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New sobriety is one thing, but newly sober during the holidays – how in the world do people do that? The answer is- very well, indeed. Especially, if you follow these five key tips, which always helped me. The first key to staying sober during the holidays: you have to want to be sober just a smidgen more than you want to drink. I remember how it was in early sobriety. By the time December rolled around, I was only six months sober. I was at the point in my life when all the 30-something aged couples were in full party mode. The month between Thanksgiving and Christmas was an especially busy time. Friends sent invites to lavish Christmas parties with beautiful displays of food topped by even more festive drinks. My first inclination was, I can’t go. But then I remembered all the things I learned in recovery. We can go anywhere if we have a good reason. Wanting to participate in life and see friends, some that I knew I probably wouldn’t see again until next year, was my reason. So instead of bowing out of the festivities, I went to the party armed with a strategy: 1. Most people seek out the bar the moment they arrive at a party. I’d ask my husband to get me a club soda with two limes. If he wasn’t moving fast enough, I’d head to the bar and get my own. Holding what appears to be a drink in your hand minimizes anyone’s need to ask why you aren’t drinking. Club soda with a lime can be easily mistaken for a vodka tonic. 2. Have an exit plan. My husband knew that if I needed to leave (basically, if I started to salivate when I saw the beautiful drinks) I was out of there and no amount of cajoling on his part for me to stay would win. He accepted that. Now that Uber is popular there is no need to ever feel trapped or uncomfortable. If you need to leave – leave! 3. Seek out the people you wanted to reconnect with and get busy mingling. 4. Hit a meeting before the party, and make sure you feel spiritually fit. 5. Look at what you’ll gain instead of what you’re giving up. You can’t put a price on waking up the next morning without guilt or shame. On every occasion, the first 30 minutes were always the hardest. I had to stave off those twinges of jealousy, and not get sucked into my internal dialogue that wanted to whine and complain that it wasn’t fair and why could they all drink and I couldn’t? For some reason, I still equated alcohol with fun, but the truth was, drinking had ceased to be fun for me. I’m glad I heard people in recovery rooms talk about euphoric recall—that twisted mindset that is part of the disease of alcoholism that allows a person to forget anything bad that had ever happened to them while drinking and remembering only the good times. Now that I was armed with a bit of knowledge and had been warned that euphoric recall would crop up at some time or another, I knew what to do. I shut down those thoughts. I said a prayer. I had phone numbers of people in recovery. I had backup. I was taught by the wise women who tread before me to play the whole tape forward: what would a night of drinking look like for me? Could I predict the outcome? Could I know with any degree of certainty that I wouldn’t drink too much, make a fool of myself or shoot my mouth off in some inappropriate manner? The answer to all of those questions was, no. I couldn’t foresee what my behavior would look like once I ingested alcohol. My solution had to be abstinence, and the truth was, I wanted to be sober and stay sober more than I wanted to drink. The fun times of my drinking days were long gone. The last six months to a year before I quit—well, there wasn’t much fun left to be had. I reminded myself of the benefits of a sober life. I also reminded myself that I chose to get sober. I knew that for me, one drink would set the ball rolling downhill. No, it wasn’t worth it. I had to learn how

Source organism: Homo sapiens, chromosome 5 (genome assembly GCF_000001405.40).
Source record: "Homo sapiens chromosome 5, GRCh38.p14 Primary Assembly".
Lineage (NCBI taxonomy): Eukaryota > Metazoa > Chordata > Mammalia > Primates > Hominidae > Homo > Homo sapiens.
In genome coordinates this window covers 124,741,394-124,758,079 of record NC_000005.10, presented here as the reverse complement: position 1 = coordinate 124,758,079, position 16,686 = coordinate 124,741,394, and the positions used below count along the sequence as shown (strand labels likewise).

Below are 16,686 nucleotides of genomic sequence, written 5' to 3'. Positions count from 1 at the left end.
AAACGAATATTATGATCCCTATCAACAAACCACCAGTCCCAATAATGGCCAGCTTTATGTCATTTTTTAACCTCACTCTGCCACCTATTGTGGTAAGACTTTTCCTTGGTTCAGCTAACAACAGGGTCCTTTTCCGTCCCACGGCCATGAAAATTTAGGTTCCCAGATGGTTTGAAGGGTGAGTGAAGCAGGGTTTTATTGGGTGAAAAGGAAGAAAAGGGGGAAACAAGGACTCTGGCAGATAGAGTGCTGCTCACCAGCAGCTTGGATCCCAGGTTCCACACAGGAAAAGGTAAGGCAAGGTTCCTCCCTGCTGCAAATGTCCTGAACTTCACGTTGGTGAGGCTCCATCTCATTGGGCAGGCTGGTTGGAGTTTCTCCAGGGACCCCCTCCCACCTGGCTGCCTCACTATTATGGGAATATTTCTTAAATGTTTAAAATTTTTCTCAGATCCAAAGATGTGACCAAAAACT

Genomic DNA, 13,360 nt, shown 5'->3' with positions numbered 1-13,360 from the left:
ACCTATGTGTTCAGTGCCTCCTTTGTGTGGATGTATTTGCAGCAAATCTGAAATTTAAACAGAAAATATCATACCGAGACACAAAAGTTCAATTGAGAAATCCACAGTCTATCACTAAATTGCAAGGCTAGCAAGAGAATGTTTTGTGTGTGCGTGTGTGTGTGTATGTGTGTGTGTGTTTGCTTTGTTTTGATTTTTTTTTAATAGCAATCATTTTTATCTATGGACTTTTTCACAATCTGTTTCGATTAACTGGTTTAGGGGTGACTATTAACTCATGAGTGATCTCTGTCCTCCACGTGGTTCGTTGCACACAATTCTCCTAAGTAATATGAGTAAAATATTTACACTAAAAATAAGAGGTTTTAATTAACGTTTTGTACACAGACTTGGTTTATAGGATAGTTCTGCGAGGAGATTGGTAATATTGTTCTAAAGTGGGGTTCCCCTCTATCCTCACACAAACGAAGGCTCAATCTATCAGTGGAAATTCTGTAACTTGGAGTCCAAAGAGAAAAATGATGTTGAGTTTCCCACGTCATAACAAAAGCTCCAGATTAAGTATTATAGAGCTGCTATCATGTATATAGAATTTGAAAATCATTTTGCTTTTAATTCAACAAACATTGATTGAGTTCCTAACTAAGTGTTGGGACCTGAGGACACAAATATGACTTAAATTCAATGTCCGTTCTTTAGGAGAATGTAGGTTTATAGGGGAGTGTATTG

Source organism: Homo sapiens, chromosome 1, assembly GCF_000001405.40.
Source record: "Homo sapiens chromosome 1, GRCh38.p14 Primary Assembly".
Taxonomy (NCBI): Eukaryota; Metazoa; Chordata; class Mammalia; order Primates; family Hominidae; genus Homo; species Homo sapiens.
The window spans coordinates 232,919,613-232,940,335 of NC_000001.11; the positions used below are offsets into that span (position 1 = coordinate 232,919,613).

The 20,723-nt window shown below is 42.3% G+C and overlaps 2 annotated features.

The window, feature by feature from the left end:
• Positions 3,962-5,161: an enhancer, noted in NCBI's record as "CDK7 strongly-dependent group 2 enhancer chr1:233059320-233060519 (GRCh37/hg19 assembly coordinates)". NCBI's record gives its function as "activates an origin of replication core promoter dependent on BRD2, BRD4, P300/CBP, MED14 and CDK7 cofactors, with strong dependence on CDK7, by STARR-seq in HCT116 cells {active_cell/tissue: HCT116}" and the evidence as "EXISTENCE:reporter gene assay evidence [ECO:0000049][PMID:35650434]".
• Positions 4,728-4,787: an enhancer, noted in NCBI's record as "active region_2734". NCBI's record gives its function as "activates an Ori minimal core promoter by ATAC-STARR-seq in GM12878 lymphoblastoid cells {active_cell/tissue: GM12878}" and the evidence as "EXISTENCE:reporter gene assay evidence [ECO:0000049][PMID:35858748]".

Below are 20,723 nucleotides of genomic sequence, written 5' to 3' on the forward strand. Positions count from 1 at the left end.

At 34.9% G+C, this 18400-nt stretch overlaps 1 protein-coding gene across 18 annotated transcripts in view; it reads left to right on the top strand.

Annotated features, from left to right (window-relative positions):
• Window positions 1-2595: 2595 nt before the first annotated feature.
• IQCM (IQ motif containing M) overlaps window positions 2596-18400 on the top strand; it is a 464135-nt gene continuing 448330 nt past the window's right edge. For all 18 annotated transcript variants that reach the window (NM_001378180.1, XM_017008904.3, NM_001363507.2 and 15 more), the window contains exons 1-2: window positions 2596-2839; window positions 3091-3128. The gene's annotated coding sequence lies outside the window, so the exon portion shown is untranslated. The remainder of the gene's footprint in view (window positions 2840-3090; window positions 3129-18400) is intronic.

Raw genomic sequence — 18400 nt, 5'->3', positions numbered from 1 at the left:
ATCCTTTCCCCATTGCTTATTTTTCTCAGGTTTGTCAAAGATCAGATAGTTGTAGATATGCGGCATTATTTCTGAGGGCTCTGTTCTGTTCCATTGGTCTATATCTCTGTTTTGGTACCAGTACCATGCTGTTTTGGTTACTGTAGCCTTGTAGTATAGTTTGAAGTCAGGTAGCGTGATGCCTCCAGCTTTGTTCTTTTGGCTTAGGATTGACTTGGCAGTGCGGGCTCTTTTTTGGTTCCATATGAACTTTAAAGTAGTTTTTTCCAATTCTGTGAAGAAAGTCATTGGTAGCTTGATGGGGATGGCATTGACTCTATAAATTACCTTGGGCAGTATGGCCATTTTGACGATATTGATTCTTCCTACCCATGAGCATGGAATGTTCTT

to talk to people without the adjunct of booze, and yes, at first it was uncomfortable. Get comfortable with feeling uncomfortable. By the end of the evening, my state of mind had made a 180 degree spin. Without fail here’s how it looked: Everyone appeared to be roasted. The conversations sounded more like screaming matches. (I never realized how loud people spoke after a few drinks.) Too many of the women looked like they just woke up. They had mascara smeared under their eyes, and they couldn’t stop leaning on other people, the walls, and the furniture. Some even had to grip the couch or a chair back to keep from swaying. Others were barefoot, their shoes tossed away in a far corner or maybe wedged under the sofa. Slurred speech is not attractive on anyone. I also remember the time a friend of mine wearing a short black cocktail dress was supine on the floor doing the alligator dance. I was grateful it wasn’t me. It was refreshing to leave the party at a reasonable hour instead of being one of the cling-ons who overstay their welcome because they can’t pull themselves away from the free booze. I focused on the positives: I got to walk out of that party still looking like a lady instead of a lush with my self-esteem and dignity fully intact. I would wake-up the next morning without a hangover, my memory would be clear, and I’d have no regrets to chew on. Doesn’t sound bad, right? Sobriety can be tricky, but it doesn’t have to stop you from living life to the fullest. The only caveat is that when you are new in recovery, even having a plan may scare you to death, and that’s not necessarily a bad thing. A healthy fear of protecting your sobriety can be the motivating factor that allows you to stay willing to do what it takes. In that first year of sobriety, maybe you do need to skip the Christmas party. The world will continue to spin, but you don’t have to. It’s okay to set firm boundaries. It’s okay to say no. If you keep working on your recovery, by the time next year rolls around you’ll be a pro at navigating social situations, and you’ll be savvy enough to know when to go and when to pass. The truth is, you’ll have made a whole new host of friends and those drinking bashes may not look so enticing after all. After short stints where she trained polo horses, worked as a flight attendant, hairdresser, and bartender, Lisa Boucher revamped her life and settled in as a registered nurse. For past 28 years, she has worked with hundreds of women to overcome alcoholism, live better lives and become better parents. She was prompted to write “Raising the Bottom: Making Mindful Choices in a Drinking Culture,” published in June 2017, when she realized after 24 years of working in hospitals, that doctors and traditional health care offer few solutions to women with addiction issues. Learn more at and follow her on Twitter and Instagram, @LBoucherAuthor.